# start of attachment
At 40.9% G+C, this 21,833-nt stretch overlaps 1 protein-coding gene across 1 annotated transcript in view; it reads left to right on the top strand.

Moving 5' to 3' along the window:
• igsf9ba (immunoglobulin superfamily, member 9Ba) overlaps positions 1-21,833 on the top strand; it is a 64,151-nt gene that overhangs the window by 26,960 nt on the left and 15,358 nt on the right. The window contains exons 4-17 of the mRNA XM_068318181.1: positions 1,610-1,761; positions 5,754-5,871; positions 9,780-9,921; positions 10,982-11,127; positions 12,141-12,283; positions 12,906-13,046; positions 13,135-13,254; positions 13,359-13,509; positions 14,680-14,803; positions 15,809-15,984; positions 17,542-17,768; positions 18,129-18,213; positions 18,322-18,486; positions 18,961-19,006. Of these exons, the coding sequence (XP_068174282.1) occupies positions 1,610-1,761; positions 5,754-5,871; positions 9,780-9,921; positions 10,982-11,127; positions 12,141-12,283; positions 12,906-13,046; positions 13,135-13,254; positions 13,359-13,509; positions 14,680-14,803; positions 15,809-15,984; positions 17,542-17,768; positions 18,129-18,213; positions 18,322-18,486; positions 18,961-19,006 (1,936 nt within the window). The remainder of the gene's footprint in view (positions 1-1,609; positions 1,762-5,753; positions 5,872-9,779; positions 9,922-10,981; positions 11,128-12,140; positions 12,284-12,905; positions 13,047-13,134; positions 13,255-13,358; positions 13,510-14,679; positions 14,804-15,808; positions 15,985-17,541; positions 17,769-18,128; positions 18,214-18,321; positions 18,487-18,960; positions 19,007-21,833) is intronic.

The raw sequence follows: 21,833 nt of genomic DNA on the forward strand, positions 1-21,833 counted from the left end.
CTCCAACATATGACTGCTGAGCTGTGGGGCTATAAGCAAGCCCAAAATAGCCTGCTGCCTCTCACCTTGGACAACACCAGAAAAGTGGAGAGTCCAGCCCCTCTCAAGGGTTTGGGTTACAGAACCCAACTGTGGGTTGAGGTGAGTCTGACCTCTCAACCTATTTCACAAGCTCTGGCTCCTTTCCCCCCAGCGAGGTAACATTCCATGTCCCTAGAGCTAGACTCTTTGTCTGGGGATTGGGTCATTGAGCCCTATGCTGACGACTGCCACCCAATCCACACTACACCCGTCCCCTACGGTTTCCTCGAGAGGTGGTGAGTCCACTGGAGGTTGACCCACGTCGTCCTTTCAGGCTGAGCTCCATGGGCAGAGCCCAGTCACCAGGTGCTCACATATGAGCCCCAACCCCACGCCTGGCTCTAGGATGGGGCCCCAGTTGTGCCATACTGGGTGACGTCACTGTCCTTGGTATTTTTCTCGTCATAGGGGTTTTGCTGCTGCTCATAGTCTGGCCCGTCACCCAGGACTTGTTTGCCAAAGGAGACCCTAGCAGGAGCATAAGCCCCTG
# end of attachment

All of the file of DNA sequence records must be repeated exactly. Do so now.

At 40.9% G+C, this 21,833-nt stretch overlaps 1 protein-coding gene across 1 annotated transcript in view; it reads left to right on the top strand.

Moving 5' to 3' along the window:
• igsf9ba (immunoglobulin superfamily, member 9Ba) overlaps positions 1-21,833 on the top strand; it is a 64,151-nt gene that overhangs the window by 26,960 nt on the left and 15,358 nt on the right. The window contains exons 4-17 of the mRNA XM_068318181.1: positions 1,610-1,761; positions 5,754-5,871; positions 9,780-9,921; positions 10,982-11,127; positions 12,141-12,283; positions 12,906-13,046; positions 13,135-13,254; positions 13,359-13,509; positions 14,680-14,803; positions 15,809-15,984; positions 17,542-17,768; positions 18,129-18,213; positions 18,322-18,486; positions 18,961-19,006. Of these exons, the coding sequence (XP_068174282.1) occupies positions 1,610-1,761; positions 5,754-5,871; positions 9,780-9,921; positions 10,982-11,127; positions 12,141-12,283; positions 12,906-13,046; positions 13,135-13,254; positions 13,359-13,509; positions 14,680-14,803; positions 15,809-15,984; positions 17,542-17,768; positions 18,129-18,213; positions 18,322-18,486; positions 18,961-19,006 (1,936 nt within the window). The remainder of the gene's footprint in view (positions 1-1,609; positions 1,762-5,753; positions 5,872-9,779; positions 9,922-10,981; positions 11,128-12,140; positions 12,284-12,905; positions 13,047-13,134; positions 13,255-13,358; positions 13,510-14,679; positions 14,804-15,808; positions 15,985-17,541; positions 17,769-18,128; positions 18,214-18,321; positions 18,487-18,960; positions 19,007-21,833) is intronic.

The raw sequence follows: 21,833 nt of genomic DNA on the forward strand, positions 1-21,833 counted from the left end.
CTCCAACATATGACTGCTGAGCTGTGGGGCTATAAGCAAGCCCAAAATAGCCTGCTGCCTCTCACCTTGGACAACACCAGAAAAGTGGAGAGTCCAGCCCCTCTCAAGGGTTTGGGTTACAGAACCCAACTGTGGGTTGAGGTGAGTCTGACCTCTCAACCTATTTCACAAGCTCTGGCTCCTTTCCCCCCAGCGAGGTAACATTCCATGTCCCTAGAGCTAGACTCTTTGTCTGGGGATTGGGTCATTGAGCCCTATGCTGACGACTGCCACCCAATCCACACTACACCCGTCCCCTACGGTTTCCTCGAGAGGTGGTGAGTCCACTGGAGGTTGACCCACGTCGTCCTTTCAGGCTGAGCTCCATGGGCAGAGCCCAGTCACCAGGTGCTCACATATGAGCCCCAACCCCACGCCTGGCTCTAGGATGGGGCCCCAGTTGTGCCATACTGGGTGACGTCACTGTCCTTGGTATTTTTCTCGTCATAGGGGTTTTGCTGCTGCTCATAGTCTGGCCCGTCACCCAGGACTTGTTTGCCAAAGGAGACCCTAGCAGGAGCATAAGCCCCTG